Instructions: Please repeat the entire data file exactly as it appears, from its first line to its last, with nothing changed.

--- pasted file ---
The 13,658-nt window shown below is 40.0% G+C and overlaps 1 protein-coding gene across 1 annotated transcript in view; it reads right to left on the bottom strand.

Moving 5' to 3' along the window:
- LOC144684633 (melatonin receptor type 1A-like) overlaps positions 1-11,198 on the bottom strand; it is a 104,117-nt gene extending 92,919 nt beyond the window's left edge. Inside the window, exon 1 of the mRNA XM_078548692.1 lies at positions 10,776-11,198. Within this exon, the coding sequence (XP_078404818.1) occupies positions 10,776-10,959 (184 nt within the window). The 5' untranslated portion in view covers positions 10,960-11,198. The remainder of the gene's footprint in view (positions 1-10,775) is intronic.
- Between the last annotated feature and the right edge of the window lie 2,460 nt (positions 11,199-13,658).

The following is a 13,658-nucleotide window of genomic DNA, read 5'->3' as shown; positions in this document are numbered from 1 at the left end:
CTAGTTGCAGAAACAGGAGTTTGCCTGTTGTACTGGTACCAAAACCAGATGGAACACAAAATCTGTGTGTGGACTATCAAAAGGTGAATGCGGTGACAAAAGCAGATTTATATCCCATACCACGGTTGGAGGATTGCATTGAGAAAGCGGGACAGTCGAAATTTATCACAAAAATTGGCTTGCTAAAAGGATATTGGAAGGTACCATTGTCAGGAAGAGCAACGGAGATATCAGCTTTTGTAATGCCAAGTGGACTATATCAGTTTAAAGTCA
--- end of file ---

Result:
The 13,658-nt window shown below is 40.0% G+C and overlaps 1 protein-coding gene across 1 annotated transcript in view; it reads right to left on the bottom strand.

Moving 5' to 3' along the window:
- LOC144684633 (melatonin receptor type 1A-like) overlaps positions 1-11,198 on the bottom strand; it is a 104,117-nt gene extending 92,919 nt beyond the window's left edge. Inside the window, exon 1 of the mRNA XM_078548692.1 lies at positions 10,776-11,198. Within this exon, the coding sequence (XP_078404818.1) occupies positions 10,776-10,959 (184 nt within the window). The 5' untranslated portion in view covers positions 10,960-11,198. The remainder of the gene's footprint in view (positions 1-10,775) is intronic.
- Between the last annotated feature and the right edge of the window lie 2,460 nt (positions 11,199-13,658).

The following is a 13,658-nucleotide window of genomic DNA, read 5'->3' as shown; positions in this document are numbered from 1 at the left end:
CTAGTTGCAGAAACAGGAGTTTGCCTGTTGTACTGGTACCAAAACCAGATGGAACACAAAATCTGTGTGTGGACTATCAAAAGGTGAATGCGGTGACAAAAGCAGATTTATATCCCATACCACGGTTGGAGGATTGCATTGAGAAAGCGGGACAGTCGAAATTTATCACAAAAATTGGCTTGCTAAAAGGATATTGGAAGGTACCATTGTCAGGAAGAGCAACGGAGATATCAGCTTTTGTAATGCCAAGTGGACTATATCAGTTTAAAGTCA